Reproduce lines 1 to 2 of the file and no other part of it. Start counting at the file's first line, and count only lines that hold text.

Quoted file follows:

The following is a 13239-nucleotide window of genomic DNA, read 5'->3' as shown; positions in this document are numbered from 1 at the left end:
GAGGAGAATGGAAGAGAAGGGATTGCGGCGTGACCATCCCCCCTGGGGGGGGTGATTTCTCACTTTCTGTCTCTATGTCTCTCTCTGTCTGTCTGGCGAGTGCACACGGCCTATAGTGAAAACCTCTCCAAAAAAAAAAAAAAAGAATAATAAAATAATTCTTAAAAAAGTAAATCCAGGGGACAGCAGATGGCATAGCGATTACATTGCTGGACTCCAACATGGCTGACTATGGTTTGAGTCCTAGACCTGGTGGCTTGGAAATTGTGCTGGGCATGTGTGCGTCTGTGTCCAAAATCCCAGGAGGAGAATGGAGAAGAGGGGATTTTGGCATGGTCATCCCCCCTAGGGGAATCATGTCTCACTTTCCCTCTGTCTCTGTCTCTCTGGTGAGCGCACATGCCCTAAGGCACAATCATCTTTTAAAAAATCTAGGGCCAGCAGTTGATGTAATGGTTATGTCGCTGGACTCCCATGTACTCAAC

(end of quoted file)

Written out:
The following is a 13239-nucleotide window of genomic DNA, read 5'->3' as shown; positions in this document are numbered from 1 at the left end:
GAGGAGAATGGAAGAGAAGGGATTGCGGCGTGACCATCCCCCCTGGGGGGGGTGATTTCTCACTTTCTGTCTCTATGTCTCTCTCTGTCTGTCTGGCGAGTGCACACGGCCTATAGTGAAAACCTCTCCAAAAAAAAAAAAAAAGAATAATAAAATAATTCTTAAAAAAGTAAATCCAGGGGACAGCAGATGGCATAGCGATTACATTGCTGGACTCCAACATGGCTGACTATGGTTTGAGTCCTAGACCTGGTGGCTTGGAAATTGTGCTGGGCATGTGTGCGTCTGTGTCCAAAATCCCAGGAGGAGAATGGAGAAGAGGGGATTTTGGCATGGTCATCCCCCCTAGGGGAATCATGTCTCACTTTCCCTCTGTCTCTGTCTCTCTGGTGAGCGCACATGCCCTAAGGCACAATCATCTTTTAAAAAATCTAGGGCCAGCAGTTGATGTAATGGTTATGTCGCTGGACTCCCATGTACTCAAC